“I struggle with being present and with anxiety,” Liang says. “I didn’t experience it at Queen’s, but as soon as I was thrown into the work world, it was there, and there were strange physical symptoms that doctors couldn’t figure out and which I eventually attributed to stress and anxiety.”

Over the years, Liang says journaling has been an important tool for her. She makes a point of working through her thoughts on a regular basis, and writing out her weekly, monthly, quarterly and yearly plans and visions. This is part of her self-growth philosophy—a conscious and deliberate effort to become more self-aware in order to live intentionally and improve in all areas of her life.

True to this effort, she used the stress of 2018, and her interest in mindfulness and journaling, to spearhead another big endeavour: starting Evergreen Journals, with her close friend, Allie Mastoras. Together, they launched the company’s first product, the Habit Journal, in May of this year.

Made in Germany, the journal helps people observe their habits and achieve their goals with simple, daily affirmations and tracking exercises. In the journal’s introduction, Liang and Mastoras detail the science behind habit-tracking and then provide a road map for users, which includes defining a vision, breaking that vision down into goals and habits, and then setting three habits per month. Tracking is the next step, asking users to spend five minutes a day reflecting on their progress, expressing gratitude, and planning for the next day. They then encourage monthly and quarterly reviews.

“When you are able to make things a habit, so you do things unconsciously, that’s when the real magic happens. There’s the exponential effect of making a few little changes—like meditation and journaling, for me. It’s just so automatic for me now, and it makes a huge difference in my life,” says Liang.

A side benefit of launching a company while also running one, says Liang, is that she appreciates even more what her staff at Luxy do for her each day, all the small and big things that contribute to smooth operations. She also knows that launching Evergreen is part of her bigger picture, a future that will, of course, include a life of learning, and likely more leaps into entrepreneurship.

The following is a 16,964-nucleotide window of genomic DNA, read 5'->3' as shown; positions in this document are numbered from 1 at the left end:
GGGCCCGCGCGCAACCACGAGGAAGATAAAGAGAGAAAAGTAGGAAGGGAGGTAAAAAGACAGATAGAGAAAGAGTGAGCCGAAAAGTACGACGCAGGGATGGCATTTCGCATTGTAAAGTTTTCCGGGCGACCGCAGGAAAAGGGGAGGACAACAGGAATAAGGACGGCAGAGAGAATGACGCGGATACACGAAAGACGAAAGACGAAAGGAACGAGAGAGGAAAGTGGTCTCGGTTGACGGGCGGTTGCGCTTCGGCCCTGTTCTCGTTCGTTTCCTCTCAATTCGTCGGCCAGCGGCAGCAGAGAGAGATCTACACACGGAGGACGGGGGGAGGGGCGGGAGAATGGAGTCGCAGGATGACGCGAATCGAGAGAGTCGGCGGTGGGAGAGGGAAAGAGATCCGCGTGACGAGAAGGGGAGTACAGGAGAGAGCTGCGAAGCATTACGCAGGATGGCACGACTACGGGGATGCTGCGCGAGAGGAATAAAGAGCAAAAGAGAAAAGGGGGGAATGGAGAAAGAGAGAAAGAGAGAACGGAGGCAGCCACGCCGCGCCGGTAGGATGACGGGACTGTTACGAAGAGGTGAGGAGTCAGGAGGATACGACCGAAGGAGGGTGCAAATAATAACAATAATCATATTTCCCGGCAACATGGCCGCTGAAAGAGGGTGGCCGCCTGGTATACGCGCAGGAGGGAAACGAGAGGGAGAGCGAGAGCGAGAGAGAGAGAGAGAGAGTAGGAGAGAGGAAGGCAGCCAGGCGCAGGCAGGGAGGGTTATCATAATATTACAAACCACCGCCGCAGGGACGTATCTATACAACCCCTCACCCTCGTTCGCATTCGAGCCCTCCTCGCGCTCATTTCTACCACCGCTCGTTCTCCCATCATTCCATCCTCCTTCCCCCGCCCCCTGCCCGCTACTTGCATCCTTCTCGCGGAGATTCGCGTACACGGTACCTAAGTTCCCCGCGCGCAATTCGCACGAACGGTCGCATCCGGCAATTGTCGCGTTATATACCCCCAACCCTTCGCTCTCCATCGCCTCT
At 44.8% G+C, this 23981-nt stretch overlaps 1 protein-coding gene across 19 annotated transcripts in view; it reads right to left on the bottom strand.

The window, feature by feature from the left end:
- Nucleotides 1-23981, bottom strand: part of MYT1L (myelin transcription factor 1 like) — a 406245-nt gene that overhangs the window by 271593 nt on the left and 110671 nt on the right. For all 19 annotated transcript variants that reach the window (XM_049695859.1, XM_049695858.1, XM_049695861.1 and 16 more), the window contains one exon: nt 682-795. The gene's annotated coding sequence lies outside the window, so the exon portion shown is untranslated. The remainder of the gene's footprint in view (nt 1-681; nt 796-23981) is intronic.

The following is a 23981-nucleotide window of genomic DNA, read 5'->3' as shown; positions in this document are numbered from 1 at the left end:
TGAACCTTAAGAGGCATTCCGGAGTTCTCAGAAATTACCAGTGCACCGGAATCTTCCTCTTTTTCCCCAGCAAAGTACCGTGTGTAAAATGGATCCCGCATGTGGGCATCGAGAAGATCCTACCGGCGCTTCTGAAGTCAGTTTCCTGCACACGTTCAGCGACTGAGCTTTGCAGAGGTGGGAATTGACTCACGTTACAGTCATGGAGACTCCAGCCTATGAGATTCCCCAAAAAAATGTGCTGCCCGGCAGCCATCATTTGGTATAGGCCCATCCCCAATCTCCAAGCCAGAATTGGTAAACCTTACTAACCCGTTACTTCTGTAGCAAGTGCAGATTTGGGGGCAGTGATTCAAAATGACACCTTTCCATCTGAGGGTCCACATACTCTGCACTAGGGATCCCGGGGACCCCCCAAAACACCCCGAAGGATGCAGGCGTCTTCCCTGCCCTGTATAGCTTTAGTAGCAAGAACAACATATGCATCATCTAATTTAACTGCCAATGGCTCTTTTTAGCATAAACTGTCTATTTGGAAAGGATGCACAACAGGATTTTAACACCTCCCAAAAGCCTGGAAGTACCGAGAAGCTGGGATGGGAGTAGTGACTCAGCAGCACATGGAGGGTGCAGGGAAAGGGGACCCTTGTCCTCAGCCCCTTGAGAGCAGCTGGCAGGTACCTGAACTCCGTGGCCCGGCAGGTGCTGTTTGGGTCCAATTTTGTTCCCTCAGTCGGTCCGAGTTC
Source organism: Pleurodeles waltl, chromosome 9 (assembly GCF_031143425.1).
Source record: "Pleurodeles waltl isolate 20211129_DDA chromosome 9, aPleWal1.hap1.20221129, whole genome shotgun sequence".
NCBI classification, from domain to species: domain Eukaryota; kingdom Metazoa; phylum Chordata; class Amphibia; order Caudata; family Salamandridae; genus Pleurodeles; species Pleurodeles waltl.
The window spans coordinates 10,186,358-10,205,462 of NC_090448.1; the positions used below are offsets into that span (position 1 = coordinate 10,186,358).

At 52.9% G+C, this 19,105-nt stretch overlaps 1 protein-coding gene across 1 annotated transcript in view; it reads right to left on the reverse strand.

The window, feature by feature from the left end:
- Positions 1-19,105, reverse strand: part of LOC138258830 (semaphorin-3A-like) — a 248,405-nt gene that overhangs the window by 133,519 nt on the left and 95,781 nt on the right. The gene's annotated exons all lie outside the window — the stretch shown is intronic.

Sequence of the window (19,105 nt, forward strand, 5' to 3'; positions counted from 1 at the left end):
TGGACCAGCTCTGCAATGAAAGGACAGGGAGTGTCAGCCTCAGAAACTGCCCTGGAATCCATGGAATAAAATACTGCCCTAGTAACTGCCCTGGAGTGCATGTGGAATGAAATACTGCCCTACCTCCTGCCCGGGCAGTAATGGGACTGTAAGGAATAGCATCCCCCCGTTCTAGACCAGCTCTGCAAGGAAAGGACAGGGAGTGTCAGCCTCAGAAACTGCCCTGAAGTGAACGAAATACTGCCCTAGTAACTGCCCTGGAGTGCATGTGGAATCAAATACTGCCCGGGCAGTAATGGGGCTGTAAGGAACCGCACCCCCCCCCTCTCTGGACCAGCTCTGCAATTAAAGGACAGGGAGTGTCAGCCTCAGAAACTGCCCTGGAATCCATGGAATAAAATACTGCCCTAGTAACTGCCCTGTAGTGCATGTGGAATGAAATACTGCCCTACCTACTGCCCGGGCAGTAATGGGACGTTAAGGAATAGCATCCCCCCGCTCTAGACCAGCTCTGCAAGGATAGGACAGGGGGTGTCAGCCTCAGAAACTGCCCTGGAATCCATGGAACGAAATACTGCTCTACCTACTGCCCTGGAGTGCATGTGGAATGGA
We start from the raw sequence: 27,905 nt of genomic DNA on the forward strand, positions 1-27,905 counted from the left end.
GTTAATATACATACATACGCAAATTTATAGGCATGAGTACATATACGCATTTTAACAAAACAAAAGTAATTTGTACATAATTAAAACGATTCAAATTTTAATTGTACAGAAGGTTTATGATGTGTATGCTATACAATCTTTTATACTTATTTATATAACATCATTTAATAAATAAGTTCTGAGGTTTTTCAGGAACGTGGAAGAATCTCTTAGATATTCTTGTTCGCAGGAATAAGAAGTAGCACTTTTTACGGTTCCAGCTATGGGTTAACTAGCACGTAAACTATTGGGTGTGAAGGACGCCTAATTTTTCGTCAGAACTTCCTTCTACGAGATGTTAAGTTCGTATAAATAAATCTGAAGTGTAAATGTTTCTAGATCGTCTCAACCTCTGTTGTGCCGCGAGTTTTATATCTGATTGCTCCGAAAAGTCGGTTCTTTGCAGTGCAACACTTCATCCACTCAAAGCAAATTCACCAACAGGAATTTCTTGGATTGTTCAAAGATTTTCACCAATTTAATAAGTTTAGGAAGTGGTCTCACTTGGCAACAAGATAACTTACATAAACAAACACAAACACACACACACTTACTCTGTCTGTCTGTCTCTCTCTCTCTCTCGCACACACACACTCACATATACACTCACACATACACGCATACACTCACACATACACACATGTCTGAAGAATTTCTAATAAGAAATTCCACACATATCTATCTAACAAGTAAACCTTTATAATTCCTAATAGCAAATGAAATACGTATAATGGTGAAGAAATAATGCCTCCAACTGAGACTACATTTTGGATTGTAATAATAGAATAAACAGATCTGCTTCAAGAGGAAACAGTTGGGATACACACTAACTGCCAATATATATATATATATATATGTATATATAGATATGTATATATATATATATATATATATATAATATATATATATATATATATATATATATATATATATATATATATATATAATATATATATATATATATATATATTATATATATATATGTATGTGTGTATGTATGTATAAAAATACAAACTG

Lulu Liang: My 5 fav business books ever

Lulu Liang gets through a book a week. As a busy CEO, how does she find the time? “I take advantage of the NET (No Extra Time) concept,” she explains. “We all spend hours every week commuting, getting ready and doing errands like dishes and laundry. You can always find me listening to Audible during these times. Books are on average six hours long on Audible, and it’s super easy to find an hour a day when you can listen while doing your daily errands.” Here, she tells us about her favourite all-time biz books.

The Success Principles

1. The Success Principles (Jack Canfield) My favourite book of all time. It’s a great summary of all self-growth books. If you just did 20 per cent of what the book suggests, you’d be far ahead of the curve.

Shoe Dog

2. Shoe Dog (Phil Knight) Not sure if this is considered a business book, but it’s the story of Nike told in such a captivating way. I couldn’t put it down.


3. Traction (Gino Wickman) A step-by-step guide on how to scale your business and create seamless operations. All of Gino’s books are great for entrepreneurs and leaders.

The 4-Hour Workweek

4. The 4-Hour Workweek (Tim Ferriss) A cult classic that definitely changed my perspective on business and work.


5. Sapiens (Yuval Harari) An incredible insight into human psychology and storytelling. Mindset is the most important thing in business, and understanding how everything is made up will lift your limiting beliefs.